Get ready for more changes on Hillsborough Street, this time on a stretch between Morgan Street and Oberlin Road just west of downtown Raleigh.
This section will receive a road diet, which is planning-speak for measures intended to reduce speed and improve safety conditions for pedestrians and cyclists.
Currently, the section has two travel lanes in each direction as well as a center turn lane. The result is a wide expanse of asphalt that can be difficult for pedestrians to cross.
Why is this a problem? This stretch of Hillsborough Street is home to rows of homes, apartments and offices, as well as a YMCA branch that is attracting big crowds from surrounding neighborhoods.
"We definitely have a pedestrian issue," city planner Jennifer Baldwin told the city's Bicycle and Pedestrian Advisory Commission at a meeting Monday night.
City transportation planners say they are considering several scenarios, but this much is clear: The number of travel lanes will likely be reduced, possibly to one lane in each direction with a center turn lane in between.
The city would also like to add on-street parking and bike lanes, but the exact layout of these additions has not been determined. It's possible that parking could be added on both sides of the street, though early indications are that it makes more sense on the south side closest to the YMCA.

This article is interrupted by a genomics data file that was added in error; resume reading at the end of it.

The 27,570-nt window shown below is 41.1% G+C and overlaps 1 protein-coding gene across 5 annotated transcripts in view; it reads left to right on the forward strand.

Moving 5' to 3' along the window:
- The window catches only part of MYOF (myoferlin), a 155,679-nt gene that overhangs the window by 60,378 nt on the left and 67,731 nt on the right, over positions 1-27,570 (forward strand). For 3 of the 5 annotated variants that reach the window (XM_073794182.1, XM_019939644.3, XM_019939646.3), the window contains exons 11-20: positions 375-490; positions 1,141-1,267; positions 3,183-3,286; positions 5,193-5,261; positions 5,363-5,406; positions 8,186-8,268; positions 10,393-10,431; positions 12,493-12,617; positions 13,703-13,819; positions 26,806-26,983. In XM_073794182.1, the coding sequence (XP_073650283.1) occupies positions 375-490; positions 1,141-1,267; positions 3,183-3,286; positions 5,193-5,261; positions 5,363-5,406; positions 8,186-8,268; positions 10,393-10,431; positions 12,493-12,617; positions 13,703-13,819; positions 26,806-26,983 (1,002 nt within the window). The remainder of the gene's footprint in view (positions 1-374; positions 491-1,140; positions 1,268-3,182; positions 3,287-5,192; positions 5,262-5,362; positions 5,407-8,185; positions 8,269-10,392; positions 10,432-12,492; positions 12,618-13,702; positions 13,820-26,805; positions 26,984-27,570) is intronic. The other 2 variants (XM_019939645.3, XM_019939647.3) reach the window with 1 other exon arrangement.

At an open house last week to discuss options, neighbors voiced support for on-street parking, said Eric Lamb, the city's transportation planning manager.
Bike lanes are also in the mix. One concept calls for a type of bike lane known as a cycle track, which is a pair of lanes separated from car traffic by special striping. One bike lane is for eastbound travelers while the other is for westbound.
The impetus for the project is a road resurfacing scheduled for next year. It makes sense to do all the work at the same time, city officials say.
Hillsborough Street carries more traffic than streets typically targeted for road diets. The stretch from Oberlin to Morgan draws 17,000 to 18,000 cars per day. Road diets are usually done on streets with traffic volumes in the 12,000 to 14,000 range.
But Raleigh has stepped up its efforts in recent years to improve safety for walking and biking. This spring, the city was named a bicycle-friendly community by the nation's top cycling advocacy group, a distinction that puts Raleigh on a list that already includes Durham and Chapel Hill.
The bicycle and pedestrian group will delve further into the options in January before making a recommendation to the City Council. For questions, email Baldwin at email@example.com.
The work represents another phase of renovations along Hillsborough Street, which received a $12 million overhaul last year on the section near N.C. State University.